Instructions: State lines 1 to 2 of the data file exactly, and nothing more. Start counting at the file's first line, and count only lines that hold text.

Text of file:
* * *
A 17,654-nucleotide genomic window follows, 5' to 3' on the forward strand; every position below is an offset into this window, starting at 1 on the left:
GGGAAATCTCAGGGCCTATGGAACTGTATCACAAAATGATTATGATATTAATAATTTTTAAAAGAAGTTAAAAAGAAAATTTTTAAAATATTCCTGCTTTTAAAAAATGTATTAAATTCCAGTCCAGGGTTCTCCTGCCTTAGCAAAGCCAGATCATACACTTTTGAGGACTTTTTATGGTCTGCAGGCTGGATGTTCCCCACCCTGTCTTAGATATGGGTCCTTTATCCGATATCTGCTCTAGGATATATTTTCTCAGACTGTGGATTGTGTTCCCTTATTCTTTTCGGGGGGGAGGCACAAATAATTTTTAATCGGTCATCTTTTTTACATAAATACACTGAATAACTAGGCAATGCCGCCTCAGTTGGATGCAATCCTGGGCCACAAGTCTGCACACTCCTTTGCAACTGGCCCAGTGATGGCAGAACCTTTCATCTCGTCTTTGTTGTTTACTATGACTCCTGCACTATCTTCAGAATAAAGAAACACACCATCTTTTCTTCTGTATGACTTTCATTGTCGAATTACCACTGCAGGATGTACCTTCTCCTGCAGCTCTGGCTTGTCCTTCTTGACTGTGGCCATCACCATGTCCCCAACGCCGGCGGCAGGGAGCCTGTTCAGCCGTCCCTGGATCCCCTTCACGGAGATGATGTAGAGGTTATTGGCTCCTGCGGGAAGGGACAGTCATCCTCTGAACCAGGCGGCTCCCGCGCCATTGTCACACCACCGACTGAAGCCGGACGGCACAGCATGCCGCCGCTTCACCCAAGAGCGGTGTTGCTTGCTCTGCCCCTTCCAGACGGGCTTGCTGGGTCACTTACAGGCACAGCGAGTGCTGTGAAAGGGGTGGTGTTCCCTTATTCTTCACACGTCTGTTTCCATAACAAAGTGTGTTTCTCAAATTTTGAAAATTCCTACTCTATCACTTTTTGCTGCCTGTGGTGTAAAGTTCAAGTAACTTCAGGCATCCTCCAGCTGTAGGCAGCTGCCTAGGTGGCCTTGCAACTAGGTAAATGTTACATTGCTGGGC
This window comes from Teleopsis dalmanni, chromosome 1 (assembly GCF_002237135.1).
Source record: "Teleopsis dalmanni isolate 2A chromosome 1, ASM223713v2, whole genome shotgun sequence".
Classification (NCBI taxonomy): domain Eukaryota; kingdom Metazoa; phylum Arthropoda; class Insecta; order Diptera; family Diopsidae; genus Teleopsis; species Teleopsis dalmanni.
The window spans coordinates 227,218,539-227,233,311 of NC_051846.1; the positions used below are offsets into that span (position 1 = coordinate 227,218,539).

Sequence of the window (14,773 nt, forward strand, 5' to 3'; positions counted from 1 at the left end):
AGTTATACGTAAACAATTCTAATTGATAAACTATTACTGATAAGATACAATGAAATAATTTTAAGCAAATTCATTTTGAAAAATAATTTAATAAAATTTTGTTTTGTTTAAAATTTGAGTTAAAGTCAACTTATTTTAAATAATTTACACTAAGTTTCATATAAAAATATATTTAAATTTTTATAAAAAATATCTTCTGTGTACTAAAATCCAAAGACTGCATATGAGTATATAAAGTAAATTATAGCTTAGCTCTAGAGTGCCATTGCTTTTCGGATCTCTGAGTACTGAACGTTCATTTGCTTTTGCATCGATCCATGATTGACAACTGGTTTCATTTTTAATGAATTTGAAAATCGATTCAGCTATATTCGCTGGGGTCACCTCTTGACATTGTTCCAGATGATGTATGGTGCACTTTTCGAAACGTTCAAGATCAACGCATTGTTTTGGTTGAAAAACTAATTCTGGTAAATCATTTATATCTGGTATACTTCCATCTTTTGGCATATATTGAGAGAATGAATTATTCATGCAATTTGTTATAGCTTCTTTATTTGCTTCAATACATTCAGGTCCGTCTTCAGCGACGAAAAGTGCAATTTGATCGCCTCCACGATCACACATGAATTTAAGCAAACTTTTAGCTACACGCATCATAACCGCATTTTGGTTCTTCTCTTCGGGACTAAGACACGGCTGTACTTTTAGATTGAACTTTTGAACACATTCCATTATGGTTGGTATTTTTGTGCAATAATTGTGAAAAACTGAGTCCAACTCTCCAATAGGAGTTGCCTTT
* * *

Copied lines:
A 17,654-nucleotide genomic window follows, 5' to 3' on the forward strand; every position below is an offset into this window, starting at 1 on the left:
GGGAAATCTCAGGGCCTATGGAACTGTATCACAAAATGATTATGATATTAATAATTTTTAAAAGAAGTTAAAAAGAAAATTTTTAAAATATTCCTGCTTTTAAAAAATGTATTAAATTCCAGTCCAGGGTTCTCCTGCCTTAGCAAAGCCAGATCATACACTTTTGAGGACTTTTTATGGTCTGCAGGCTGGATGTTCCCCACCCTGTCTTAGATATGGGTCCTTTATCCGATATCTGCTCTAGGATATATTTTCTCAGACTGTGGATTGTGTTCCCTTATTCTTTTCGGGGGGGAGGCACAAATAATTTTTAATCGGTCATCTTTTTTACATAAATACACTGAATAACTAGGCAATGCCGCCTCAGTTGGATGCAATCCTGGGCCACAAGTCTGCACACTCCTTTGCAACTGGCCCAGTGATGGCAGAACCTTTCATCTCGTCTTTGTTGTTTACTATGACTCCTGCACTATCTTCAGAATAAAGAAACACACCATCTTTTCTTCTGTATGACTTTCATTGTCGAATTACCACTGCAGGATGTACCTTCTCCTGCAGCTCTGGCTTGTCCTTCTTGACTGTGGCCATCACCATGTCCCCAACGCCGGCGGCAGGGAGCCTGTTCAGCCGTCCCTGGATCCCCTTCACGGAGATGATGTAGAGGTTATTGGCTCCTGCGGGAAGGGACAGTCATCCTCTGAACCAGGCGGCTCCCGCGCCATTGTCACACCACCGACTGAAGCCGGACGGCACAGCATGCCGCCGCTTCACCCAAGAGCGGTGTTGCTTGCTCTGCCCCTTCCAGACGGGCTTGCTGGGTCACTTACAGGCACAGCGAGTGCTGTGAAAGGGGTGGTGTTCCCTTATTCTTCACACGTCTGTTTCCATAACAAAGTGTGTTTCTCAAATTTTGAAAATTCCTACTCTATCACTTTTTGCTGCCTGTGGTGTAAAGTTCAAGTAACTTCAGGCATCCTCCAGCTGTAGGCAGCTGCCTAGGTGGCCTTGCAACTAGGTAAATGTTACATTGCTGGGC